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Florida Tech has been celebrating its 60th anniversary over the last year, and those six decades have witnessed several important “firsts.”

First class held. First parcel of land acquired for our Melbourne campus. First graduates. First million-dollar building.

We recently had another first, and in a sense it reflects – and was made possible by – many of those previous ones.

On May 23, we welcomed NASA Administrator Jim Bridenstine on campus. He was here to offer the keynote address at Space Technology Day, which brought together professors, students, engineers, technologists and business leaders from around Florida to engage with NASA personnel on current and future space technology activities and the agency’s plans for exploring the Moon, Mars and beyond.

This ‘first’ may be somewhat surprising, given how Florida Tech and NASA launched the same year, 1958, with key operations in the same area, and have both been intertwined with space, exploration, scholarship and innovation since their founding. But yes, this was the first time NASA’s top leader came to our campus.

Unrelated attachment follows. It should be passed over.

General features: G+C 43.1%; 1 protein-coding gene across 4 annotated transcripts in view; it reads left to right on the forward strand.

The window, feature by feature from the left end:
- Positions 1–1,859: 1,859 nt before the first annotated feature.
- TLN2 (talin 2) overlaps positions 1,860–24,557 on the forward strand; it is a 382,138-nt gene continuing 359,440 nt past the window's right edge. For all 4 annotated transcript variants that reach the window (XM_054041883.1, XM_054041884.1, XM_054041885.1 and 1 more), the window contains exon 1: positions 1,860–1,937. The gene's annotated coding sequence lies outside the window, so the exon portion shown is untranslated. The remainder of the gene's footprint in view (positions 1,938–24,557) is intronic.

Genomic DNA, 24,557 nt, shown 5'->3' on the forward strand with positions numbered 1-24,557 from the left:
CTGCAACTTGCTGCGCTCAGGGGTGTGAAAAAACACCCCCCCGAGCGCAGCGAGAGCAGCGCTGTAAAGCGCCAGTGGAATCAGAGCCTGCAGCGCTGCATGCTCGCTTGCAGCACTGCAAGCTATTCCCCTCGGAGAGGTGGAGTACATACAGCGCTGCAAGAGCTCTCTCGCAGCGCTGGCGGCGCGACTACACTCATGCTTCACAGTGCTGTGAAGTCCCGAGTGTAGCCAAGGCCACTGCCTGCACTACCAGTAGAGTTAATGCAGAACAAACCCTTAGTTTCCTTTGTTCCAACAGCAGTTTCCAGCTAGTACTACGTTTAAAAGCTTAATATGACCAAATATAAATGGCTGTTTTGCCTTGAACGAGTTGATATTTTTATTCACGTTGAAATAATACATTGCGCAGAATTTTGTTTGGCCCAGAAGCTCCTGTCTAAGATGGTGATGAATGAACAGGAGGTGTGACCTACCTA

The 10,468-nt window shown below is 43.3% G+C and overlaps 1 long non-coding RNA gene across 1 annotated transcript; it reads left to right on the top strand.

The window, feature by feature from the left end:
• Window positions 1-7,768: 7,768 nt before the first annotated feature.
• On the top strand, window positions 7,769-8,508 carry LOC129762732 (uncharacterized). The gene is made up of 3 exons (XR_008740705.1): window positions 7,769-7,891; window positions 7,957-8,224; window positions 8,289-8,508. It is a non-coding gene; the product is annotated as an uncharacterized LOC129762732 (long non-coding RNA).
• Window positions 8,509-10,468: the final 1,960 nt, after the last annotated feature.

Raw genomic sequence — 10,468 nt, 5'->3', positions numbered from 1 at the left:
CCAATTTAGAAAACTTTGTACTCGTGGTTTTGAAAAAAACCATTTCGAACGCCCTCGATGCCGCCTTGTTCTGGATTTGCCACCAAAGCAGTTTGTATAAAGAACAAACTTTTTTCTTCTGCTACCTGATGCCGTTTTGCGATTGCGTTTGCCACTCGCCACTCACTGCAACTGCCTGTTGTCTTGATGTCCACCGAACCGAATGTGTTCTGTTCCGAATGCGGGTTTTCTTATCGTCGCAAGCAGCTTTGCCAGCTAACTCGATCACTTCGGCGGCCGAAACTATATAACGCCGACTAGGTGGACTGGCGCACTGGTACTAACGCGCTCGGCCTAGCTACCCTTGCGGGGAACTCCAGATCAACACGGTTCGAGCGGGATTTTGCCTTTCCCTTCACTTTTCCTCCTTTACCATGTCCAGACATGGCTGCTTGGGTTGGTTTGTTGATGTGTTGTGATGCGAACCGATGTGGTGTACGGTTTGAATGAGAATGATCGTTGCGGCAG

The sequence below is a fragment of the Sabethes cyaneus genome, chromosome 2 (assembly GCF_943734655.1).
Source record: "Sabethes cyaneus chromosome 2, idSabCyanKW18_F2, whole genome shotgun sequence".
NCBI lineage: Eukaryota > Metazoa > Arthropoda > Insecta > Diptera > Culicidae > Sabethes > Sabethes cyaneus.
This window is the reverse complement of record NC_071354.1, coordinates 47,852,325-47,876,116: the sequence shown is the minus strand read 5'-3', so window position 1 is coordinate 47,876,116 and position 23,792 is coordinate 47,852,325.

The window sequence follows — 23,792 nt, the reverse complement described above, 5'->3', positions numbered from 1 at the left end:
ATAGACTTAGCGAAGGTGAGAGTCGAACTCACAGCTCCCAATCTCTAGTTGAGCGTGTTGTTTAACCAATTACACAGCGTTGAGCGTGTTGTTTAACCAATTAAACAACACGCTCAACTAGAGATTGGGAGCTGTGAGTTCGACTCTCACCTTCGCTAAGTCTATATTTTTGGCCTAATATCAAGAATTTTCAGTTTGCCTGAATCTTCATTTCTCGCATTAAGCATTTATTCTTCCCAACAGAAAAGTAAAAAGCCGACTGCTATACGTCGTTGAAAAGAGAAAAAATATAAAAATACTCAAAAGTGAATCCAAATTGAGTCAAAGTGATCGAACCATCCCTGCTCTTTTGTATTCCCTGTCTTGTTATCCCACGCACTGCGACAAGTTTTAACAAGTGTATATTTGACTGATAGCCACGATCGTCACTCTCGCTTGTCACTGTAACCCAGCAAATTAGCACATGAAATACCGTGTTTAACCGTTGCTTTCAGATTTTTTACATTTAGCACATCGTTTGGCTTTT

He had plenty to say about his host, describing us as a “wonderful institution” and noting our key role in generating talented graduates who end up working for NASA and related industry.

“Florida Tech is an amazing university that provides a lot of talent to NASA and to contractors serving NASA,” Bridenstine said.

He also talked about his goal to have a woman be among the new generation of moonwalkers in 2024, an outstanding plan that truly resonates here at Florida Tech, where women in STEM is a key focus guided by our First Lady, Dr. Mary Helen McCay.

We are also excited about the technologies that will be at the center of future exploration, because several areas discussed at Space Technology Day are the subject of research here at Florida Tech. Those include in-space manufacturing and on-orbit assembly, autonomous operations and in-situ resource utilization.

All of this served as a reminder of how essential Florida Tech is to our national space goals and aspirations – from the earliest days to the brightest tomorrows.

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